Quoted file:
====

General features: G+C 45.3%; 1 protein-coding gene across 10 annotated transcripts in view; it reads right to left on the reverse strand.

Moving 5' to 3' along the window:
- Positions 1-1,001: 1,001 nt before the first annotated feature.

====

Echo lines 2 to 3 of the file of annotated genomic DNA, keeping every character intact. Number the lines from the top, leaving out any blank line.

Moving 5' to 3' along the window:
- Positions 1-1,001: 1,001 nt before the first annotated feature.